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Heavy, chronic drinking damages regions in the brain that govern and modulate our emotional responses. A large body of research has catalogued these emotional effects of alcoholism. For example:
- Brain imaging scans show abstinent alcoholics have diminished activity in their amygdala and hippocampus, thus experiencing more trouble reading facial and verbal cues and a greater propensity for interpersonal challenges as a result.
- And, work elsewhere has suggested that male alcoholics in particular suffer from an empathy deficit thanks to alcohol’s damage of key circuits in the brain.
Such effects, however serious, are not irreversible. With time and good habits, the brain can be rewired and its emotional processing capacities can be honed and improved. Here I throw out five tips for how to cope with the emotional effects of alcoholism, with a view to boosting your recovery in the longer term:
1. Build your empathy
Empathy, simply put, is the ability to understand and share the feelings of another human being. Research into empathy and its origins seems to suggest that empathy comes naturally to human beings but can also be nurtured, according to a 2010 article in The New York Times. Empathy is best nurtured during childhood, by parents who are loving and emotionally responsive, but it’s never too late to acquire empathy. These five “empathy boosters” are a good place to start.
2. Take a course to improve your emotional IQ
A case in point? Google’s highly popular, two-day “Search Inside Yourself” course that trains people to become more emotionally self-aware, compassionate and interpersonally attuned to others. Or, for those whose jobs involve regular face-to-face interactions, the American Psychological Association has recommended training programs for reading facial expressions. These days a dizzying abundance of courses promise to improve “emotional intelligence,” which has become a bit of a buzzword. The term generally refers to a constellation of emotional factors, like emotional self-awareness and self-regulation, motivation, and empathy. The point is you can increase your emotional IQ, even if certain people are just inherently more emotionally attuned. And the same holds true for those in recovery from alcohol.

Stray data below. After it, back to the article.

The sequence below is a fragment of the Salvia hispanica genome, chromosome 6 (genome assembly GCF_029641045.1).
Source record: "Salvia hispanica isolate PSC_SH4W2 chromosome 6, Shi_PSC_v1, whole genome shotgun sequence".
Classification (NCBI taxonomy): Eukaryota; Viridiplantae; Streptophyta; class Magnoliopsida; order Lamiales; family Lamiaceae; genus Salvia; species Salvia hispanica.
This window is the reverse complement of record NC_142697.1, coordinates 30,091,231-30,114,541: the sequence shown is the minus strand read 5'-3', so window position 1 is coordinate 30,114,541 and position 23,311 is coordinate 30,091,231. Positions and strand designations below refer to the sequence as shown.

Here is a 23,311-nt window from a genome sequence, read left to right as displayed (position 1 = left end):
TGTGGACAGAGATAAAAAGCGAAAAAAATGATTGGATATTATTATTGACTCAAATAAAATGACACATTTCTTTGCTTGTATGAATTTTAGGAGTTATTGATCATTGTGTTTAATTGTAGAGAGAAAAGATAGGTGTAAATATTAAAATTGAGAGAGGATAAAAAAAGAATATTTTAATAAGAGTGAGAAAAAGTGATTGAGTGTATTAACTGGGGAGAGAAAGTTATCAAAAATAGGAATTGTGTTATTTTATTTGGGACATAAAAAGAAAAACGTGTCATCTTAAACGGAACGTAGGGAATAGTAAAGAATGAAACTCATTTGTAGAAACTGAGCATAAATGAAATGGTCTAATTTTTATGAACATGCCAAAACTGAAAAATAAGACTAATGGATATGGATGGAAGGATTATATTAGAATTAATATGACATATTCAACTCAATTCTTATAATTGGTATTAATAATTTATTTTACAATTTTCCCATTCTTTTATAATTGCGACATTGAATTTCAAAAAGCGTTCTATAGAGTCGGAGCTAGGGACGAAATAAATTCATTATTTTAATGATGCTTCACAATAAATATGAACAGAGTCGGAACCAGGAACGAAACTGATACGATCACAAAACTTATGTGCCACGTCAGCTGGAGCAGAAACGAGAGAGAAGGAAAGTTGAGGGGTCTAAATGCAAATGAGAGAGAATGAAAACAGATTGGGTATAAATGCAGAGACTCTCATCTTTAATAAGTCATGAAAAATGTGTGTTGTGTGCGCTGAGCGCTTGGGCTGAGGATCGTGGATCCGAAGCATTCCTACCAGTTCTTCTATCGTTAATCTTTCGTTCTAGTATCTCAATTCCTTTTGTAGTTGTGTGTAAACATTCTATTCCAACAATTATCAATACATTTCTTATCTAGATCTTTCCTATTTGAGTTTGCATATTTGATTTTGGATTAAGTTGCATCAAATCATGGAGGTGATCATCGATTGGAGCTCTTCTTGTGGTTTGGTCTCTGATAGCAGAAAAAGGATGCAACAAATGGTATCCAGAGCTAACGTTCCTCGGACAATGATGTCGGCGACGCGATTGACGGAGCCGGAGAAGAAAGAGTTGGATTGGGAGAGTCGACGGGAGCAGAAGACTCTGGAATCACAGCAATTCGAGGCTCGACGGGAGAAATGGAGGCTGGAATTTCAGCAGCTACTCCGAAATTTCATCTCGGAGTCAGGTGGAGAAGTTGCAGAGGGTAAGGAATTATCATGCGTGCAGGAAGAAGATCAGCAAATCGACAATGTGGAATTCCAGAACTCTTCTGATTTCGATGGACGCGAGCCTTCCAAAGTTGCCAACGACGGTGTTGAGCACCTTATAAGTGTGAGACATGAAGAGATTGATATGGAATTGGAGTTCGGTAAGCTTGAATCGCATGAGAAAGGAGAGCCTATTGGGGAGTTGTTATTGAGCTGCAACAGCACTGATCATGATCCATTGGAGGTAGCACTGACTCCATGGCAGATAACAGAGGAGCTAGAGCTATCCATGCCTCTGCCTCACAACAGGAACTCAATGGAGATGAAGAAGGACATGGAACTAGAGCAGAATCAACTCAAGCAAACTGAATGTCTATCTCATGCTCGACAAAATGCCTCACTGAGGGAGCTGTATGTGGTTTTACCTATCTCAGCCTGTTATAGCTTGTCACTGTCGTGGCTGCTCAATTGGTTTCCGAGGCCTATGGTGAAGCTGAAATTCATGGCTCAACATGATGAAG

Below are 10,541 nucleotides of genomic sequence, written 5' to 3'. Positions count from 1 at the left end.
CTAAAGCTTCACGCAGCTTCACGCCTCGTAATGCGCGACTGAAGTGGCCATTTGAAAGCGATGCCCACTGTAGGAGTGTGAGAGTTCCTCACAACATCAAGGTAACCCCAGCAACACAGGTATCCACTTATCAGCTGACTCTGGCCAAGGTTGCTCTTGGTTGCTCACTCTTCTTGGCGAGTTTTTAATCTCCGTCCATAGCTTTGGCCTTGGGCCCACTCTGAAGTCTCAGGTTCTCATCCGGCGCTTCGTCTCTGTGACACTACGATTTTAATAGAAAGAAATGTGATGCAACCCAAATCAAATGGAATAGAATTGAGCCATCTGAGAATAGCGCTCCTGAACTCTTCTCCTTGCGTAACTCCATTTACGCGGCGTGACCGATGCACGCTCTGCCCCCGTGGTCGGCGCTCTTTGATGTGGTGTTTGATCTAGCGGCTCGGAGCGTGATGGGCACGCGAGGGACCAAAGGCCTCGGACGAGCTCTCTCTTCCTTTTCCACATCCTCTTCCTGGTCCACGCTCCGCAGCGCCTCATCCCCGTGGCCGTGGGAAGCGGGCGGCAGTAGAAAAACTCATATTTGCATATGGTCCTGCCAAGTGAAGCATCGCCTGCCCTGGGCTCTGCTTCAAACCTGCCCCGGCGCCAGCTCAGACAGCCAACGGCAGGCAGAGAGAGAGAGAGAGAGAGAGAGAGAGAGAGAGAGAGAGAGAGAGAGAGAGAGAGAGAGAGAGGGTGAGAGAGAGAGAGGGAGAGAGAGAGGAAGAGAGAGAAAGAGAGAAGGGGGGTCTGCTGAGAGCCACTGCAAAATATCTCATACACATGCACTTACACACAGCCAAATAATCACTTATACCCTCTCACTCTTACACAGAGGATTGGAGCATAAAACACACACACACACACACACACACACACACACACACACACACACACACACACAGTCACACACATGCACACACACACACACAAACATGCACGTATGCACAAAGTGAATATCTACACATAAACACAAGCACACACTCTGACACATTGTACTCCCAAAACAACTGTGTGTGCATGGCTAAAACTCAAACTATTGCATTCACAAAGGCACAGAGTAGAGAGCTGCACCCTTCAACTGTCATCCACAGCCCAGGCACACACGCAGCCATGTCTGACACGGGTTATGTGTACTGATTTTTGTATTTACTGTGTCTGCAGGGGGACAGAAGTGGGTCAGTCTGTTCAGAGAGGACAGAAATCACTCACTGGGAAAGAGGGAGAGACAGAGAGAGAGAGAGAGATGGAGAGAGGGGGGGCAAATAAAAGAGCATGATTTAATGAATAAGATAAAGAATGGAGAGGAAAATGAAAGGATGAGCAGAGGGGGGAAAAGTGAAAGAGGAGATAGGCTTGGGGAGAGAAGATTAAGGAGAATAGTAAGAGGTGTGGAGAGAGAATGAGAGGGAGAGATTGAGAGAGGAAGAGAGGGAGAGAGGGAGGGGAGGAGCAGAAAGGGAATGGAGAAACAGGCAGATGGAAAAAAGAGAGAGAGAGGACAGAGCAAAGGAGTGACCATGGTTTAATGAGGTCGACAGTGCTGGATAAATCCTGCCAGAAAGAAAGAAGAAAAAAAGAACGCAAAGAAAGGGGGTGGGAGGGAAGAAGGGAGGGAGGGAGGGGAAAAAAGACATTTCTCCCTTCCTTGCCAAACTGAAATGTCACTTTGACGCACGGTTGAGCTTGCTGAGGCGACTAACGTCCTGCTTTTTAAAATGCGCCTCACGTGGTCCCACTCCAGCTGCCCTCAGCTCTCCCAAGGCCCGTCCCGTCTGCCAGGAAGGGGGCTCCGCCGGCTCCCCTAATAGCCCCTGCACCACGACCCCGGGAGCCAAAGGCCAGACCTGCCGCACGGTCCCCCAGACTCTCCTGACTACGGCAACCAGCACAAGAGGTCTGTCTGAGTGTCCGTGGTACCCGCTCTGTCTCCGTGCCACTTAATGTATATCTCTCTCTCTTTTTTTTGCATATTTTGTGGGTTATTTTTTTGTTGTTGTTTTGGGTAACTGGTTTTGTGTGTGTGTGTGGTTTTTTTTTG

3. Practice compassion meditation
Compassion meditation appears among the five empathy boosters noted above, but is worth highlighting on its own. It’s best practiced daily, but doesn’t need to take a lot of time — 15 minutes is enough to exercise mindful loving kindness towards whomever comes to mind. This step-by-step guide to a compassion meditation that was first developed by the Stanford researcher, Emma Seppala, can help get you started.
4. Create daily opportunities for experiencing pleasurable emotions
Have at least one thing in the day ahead to look forward to. It doesn’t have to be something big, just something you know you enjoy. Realistically speaking, most of us aren’t able to pack our day to the brim with pleasurable activities, but most of us can be intentional about inserting one activity into our day that we can count on to help us feel good, whatever that may be. The options are endless!
5. The emotional effects of alcoholism take time to reverse, so be patient
I read a study just the other day that found even Tylenol blunts empathy. Naturally, then, the emotional effects of a history of chronic, heavy drinking will be more entrenched, and recovering from it, a longer-term process. Don’t get too hung up on the immediate results of the investments you’re making. Instead, try to enjoy the process of learning healthy coping mechanisms, simply for the sake of the process. In time, you won’t just be “coping” with the emotional effects of alcoholism, you’ll be replacing these old dysfunctions altogether, as your brain heals and you discover a whole new way of living.